Analyzing a Call of Duty game leads one to a sudden conclusion, that developers of this game have been able to feed fears, insecurities, and fears of the American people done by reinforcing a “tabloid imagery” of the geopolitics surrounding a post-9/11 world.  “Tabloid geopolitics” is a system that makes individuals visualize the word using cartographical depictions. In essence, the game ultimately makes spectacular and sensationalizes world politics.  An example is in Call of Duty 4: Modern Warfare where a Russian Ultranationalist, going by the name Imran Zakhaev, who seeks to take the nation back to the Soviet era is hunted down by the British special forces. He is on a collision course with the Russian government for “prostituting” itself to the Western powers and creates a political crisis that plunges the Russian state into a civil war. His intention is to overthrow the government, which would allow him to have total control 15,000 nuclear warheads capable of flattening American cities.

It is also worth noting that Call of Duty 4: Modern Warfare seeks to reignite and (re)activate the American post- 9/11 fear of an Arab terrorist attack. The Arab terrorist, Khaled Al-Asad, is an ally of Imran Zakhaev and the possibility that he could acquire nuclear weapons to attack U.S interests found in the Middle East sanctions the United States Marine Corps( U.S.M.C) to invade. Arabs as a whole are depicted as ‘uncivilized warriors” and “savage”, which often provides the United States with an ideological sanction to continue with their war on terror. It is interesting that this particular game echoes President George W. Bushes brand of tabloid politics together with that of President Ronal Regan during the Cold War era.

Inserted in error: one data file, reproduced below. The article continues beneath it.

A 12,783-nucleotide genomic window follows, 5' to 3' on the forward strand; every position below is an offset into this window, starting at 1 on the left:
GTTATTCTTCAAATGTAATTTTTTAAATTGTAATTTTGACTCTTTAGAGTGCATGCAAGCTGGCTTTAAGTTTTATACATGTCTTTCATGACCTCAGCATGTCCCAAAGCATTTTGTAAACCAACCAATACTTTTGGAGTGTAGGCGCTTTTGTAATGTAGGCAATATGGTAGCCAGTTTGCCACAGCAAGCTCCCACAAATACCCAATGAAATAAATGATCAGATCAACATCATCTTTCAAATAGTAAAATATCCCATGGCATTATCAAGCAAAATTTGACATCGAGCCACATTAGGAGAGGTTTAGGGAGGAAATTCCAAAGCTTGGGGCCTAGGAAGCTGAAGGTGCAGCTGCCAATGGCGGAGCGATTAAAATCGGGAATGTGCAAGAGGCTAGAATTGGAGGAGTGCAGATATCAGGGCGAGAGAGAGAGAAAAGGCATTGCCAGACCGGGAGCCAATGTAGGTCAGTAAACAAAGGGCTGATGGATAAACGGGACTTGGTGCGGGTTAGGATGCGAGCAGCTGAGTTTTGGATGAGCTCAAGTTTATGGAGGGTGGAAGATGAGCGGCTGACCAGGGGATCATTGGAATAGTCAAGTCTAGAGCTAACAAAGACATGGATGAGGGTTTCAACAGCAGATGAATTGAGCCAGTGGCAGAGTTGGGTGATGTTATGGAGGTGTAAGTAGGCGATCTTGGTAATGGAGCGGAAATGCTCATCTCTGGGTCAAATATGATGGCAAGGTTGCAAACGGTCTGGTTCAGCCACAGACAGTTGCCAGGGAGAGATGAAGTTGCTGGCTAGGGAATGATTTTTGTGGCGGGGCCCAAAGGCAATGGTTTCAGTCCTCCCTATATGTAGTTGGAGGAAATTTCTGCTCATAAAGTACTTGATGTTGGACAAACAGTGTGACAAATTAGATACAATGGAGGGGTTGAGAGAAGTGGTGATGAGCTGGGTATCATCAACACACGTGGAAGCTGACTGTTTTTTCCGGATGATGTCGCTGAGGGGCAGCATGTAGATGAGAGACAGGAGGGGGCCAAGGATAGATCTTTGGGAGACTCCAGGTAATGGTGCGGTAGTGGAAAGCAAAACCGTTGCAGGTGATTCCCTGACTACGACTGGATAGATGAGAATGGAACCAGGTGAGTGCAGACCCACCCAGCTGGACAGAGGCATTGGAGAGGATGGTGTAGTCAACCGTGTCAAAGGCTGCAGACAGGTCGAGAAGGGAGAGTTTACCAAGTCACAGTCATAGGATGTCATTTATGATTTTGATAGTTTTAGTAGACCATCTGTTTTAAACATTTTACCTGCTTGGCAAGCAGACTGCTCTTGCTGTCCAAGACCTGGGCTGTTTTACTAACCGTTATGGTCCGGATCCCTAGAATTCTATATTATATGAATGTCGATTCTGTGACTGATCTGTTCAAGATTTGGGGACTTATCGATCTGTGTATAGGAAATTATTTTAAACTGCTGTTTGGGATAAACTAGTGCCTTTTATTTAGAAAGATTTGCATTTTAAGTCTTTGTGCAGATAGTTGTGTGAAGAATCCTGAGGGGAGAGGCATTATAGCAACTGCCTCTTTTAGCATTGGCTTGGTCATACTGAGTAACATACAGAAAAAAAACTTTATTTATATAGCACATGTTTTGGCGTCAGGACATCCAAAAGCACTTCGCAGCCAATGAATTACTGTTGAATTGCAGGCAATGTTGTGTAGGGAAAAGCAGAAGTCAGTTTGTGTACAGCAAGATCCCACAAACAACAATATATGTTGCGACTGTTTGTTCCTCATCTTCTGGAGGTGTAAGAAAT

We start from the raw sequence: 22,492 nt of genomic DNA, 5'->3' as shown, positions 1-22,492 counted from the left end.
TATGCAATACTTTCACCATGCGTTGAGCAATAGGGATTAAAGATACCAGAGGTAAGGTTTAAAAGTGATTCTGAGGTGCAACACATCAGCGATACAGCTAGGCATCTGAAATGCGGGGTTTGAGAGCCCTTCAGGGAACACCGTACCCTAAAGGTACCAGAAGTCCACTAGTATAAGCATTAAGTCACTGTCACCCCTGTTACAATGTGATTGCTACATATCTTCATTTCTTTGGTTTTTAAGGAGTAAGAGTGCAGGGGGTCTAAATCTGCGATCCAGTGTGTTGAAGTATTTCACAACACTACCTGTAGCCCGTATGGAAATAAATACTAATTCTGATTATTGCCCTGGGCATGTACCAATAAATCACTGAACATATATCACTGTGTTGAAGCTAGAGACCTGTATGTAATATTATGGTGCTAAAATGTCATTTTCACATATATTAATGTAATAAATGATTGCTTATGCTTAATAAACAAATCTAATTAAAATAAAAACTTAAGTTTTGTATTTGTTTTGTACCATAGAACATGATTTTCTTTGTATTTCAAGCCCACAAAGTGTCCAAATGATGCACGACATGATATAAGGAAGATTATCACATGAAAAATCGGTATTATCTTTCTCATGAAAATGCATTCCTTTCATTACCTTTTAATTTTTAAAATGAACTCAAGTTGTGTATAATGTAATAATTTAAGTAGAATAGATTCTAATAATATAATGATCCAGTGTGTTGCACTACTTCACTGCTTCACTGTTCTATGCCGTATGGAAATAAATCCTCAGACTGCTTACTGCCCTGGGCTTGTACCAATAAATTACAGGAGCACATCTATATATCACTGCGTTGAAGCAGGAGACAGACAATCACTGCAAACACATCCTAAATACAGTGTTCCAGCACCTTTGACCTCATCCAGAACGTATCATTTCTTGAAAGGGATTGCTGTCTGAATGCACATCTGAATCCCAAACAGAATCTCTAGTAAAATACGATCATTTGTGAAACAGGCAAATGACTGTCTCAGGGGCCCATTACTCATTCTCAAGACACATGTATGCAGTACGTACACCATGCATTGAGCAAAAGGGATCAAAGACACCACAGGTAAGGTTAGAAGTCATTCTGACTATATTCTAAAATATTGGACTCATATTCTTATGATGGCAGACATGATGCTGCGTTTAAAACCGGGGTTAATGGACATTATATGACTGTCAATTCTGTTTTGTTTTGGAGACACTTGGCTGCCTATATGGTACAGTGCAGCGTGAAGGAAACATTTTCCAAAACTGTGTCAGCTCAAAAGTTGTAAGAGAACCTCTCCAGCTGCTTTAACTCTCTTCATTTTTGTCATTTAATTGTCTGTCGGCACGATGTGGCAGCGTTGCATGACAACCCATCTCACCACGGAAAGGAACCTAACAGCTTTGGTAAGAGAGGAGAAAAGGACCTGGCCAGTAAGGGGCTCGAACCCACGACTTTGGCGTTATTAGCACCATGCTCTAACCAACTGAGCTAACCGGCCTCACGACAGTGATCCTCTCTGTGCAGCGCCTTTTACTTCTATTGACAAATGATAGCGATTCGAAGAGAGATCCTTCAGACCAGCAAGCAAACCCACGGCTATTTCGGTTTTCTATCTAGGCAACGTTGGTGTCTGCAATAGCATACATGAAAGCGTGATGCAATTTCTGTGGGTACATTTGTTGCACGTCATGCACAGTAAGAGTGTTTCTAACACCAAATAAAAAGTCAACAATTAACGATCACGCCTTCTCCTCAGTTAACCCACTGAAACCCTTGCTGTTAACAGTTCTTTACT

Both editions of the Modern Warfare edition invite gamers to a viewpoint that paints Russia as a sponsor of terrorists that also intends to relaunch its nuclear arms race with the Western powers, in particular, the United States. Those Americans that would play this game would then view Russia as an enemy or rival, encouraging divisiveness and reinforcing long-held stereotypes about cultures different from theirs. In the game, the average Russian is presented as a cold-blooded individual whose primary goal in life is seeing the destruction of the West and the perpetuation of acts of mass destruction. Experts in Internation Relations such as John Mearsheimer “offensive realist” argue that international politics is a dangerous and ruthless business driven by a group of “revisionist” superpowers (Mearsheimer 205). The aim of these powers is ton drastically shift the current balance of power that exists in their favor.

The story lines that form the basis of Call of Duty all seem to display foreign

adventures taken by the soldiers are benign and the effect of war on the soldiers downplayed. An example is in the manner in which a United States soldier gains a Holywood-like stature that presents them as  Rambo-like figures who are invincible. In the game, rarely do we see the images of falling comrades, which is a common thing during battle. The game provides a simplistic approach to warfare. From the gamers perspective, it is easy to hide behind a wall after being shot, and later regaining your health automatically. Sadly, this is not the case. War causes unimaginable destruction, and those in the direct line of fire are usually the boots on the grounds. Airforce planes often come back full of flag-draped coffins with the remains of gallant soldiers who were the victims of the conflict. It is also a reality that soldiers who come from battle, often return with both physical and emotional scars. Post Traumatic Stress Disorder(PTSD) is common among individuals exposed to violent occurrences such was war veterans or soldiers returning from the frontline. Most of these individuals end up spending the rest of their lives on some form of medication, or alternatively, in a mental asulam for the rest of their lives. Those who are not so fortunate to get the necessary care and medication, often end up committing suicide or gruesome acts of violence. Call of Duty is thus responsible for a visual representation of war that is tweaked, creating depiction that war is safe and has little or no consequences to individuals.